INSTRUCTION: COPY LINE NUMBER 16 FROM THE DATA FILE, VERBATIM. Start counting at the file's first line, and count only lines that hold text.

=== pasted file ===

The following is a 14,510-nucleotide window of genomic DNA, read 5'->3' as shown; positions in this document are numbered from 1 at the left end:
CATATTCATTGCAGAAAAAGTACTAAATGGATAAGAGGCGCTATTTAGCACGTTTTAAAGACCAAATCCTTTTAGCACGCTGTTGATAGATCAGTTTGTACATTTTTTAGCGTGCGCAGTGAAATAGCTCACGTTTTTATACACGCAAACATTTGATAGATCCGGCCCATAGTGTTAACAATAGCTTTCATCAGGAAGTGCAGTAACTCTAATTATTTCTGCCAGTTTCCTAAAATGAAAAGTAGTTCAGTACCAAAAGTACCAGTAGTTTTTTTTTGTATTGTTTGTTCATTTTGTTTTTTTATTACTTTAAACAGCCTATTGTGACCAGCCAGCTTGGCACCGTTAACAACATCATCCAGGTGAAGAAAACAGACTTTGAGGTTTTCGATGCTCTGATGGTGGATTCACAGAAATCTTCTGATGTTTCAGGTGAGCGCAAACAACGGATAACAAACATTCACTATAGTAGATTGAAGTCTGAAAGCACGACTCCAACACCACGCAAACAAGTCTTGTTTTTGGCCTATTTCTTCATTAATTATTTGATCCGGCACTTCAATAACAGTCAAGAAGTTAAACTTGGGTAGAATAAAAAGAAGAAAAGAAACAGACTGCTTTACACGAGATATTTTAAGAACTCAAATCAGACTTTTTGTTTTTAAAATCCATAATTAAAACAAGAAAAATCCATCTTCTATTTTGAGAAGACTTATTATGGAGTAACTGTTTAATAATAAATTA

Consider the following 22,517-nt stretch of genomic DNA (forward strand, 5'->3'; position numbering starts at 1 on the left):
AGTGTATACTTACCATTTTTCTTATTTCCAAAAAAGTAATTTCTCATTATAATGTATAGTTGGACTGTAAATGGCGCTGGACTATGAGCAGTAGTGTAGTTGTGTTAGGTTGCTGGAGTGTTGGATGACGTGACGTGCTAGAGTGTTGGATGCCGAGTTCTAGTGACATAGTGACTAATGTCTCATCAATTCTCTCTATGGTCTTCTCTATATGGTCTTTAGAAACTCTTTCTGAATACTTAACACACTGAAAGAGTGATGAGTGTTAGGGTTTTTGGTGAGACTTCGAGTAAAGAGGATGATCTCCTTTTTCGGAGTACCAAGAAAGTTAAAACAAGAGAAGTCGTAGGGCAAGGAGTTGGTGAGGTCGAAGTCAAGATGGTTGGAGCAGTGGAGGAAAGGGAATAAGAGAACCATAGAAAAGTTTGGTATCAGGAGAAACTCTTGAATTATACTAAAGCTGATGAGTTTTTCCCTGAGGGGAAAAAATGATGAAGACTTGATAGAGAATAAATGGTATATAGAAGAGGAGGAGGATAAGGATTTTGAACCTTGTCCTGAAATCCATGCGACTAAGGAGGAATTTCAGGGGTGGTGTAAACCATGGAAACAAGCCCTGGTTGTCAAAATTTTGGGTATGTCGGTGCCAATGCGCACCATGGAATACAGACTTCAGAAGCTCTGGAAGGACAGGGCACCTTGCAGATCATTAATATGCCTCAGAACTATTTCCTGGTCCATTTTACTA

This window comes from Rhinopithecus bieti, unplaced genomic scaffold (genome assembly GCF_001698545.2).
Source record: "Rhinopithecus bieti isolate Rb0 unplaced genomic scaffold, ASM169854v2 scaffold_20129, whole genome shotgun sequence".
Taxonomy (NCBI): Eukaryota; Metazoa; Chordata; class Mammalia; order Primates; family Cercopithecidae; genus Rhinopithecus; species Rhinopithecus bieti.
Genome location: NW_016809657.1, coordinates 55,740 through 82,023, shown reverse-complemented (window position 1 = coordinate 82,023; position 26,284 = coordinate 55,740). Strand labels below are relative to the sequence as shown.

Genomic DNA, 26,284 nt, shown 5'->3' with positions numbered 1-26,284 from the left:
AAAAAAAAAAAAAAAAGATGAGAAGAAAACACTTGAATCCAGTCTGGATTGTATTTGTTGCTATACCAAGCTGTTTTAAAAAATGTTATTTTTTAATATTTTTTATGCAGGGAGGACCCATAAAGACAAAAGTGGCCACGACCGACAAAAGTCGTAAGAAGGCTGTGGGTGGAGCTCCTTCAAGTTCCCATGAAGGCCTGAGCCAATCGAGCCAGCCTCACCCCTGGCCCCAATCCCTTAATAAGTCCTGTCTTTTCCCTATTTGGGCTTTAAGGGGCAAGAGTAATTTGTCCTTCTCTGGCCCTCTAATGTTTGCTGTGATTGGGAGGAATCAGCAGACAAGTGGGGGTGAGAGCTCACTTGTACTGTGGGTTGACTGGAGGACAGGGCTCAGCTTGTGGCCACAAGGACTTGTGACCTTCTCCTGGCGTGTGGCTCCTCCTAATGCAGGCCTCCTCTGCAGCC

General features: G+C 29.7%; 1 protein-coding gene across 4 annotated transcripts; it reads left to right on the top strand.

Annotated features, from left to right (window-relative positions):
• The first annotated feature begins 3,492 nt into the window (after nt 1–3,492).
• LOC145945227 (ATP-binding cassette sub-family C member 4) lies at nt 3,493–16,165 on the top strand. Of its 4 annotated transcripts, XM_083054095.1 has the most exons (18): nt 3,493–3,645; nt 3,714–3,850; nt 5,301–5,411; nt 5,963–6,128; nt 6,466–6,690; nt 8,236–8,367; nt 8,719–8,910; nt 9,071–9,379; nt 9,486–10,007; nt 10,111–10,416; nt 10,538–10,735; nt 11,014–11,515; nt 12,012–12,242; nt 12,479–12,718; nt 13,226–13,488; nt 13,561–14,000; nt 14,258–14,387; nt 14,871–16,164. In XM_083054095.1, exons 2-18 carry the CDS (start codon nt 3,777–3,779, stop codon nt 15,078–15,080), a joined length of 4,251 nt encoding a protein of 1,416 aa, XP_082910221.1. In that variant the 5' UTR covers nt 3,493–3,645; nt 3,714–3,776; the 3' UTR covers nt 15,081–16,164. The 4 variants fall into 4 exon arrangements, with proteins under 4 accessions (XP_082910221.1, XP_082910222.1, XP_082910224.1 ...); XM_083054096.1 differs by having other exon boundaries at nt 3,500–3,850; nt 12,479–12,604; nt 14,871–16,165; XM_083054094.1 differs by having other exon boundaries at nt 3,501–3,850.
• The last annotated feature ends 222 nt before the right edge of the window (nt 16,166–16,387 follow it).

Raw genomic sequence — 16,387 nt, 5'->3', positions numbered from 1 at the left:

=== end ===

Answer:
Raw genomic sequence — 16,387 nt, 5'->3', positions numbered from 1 at the left: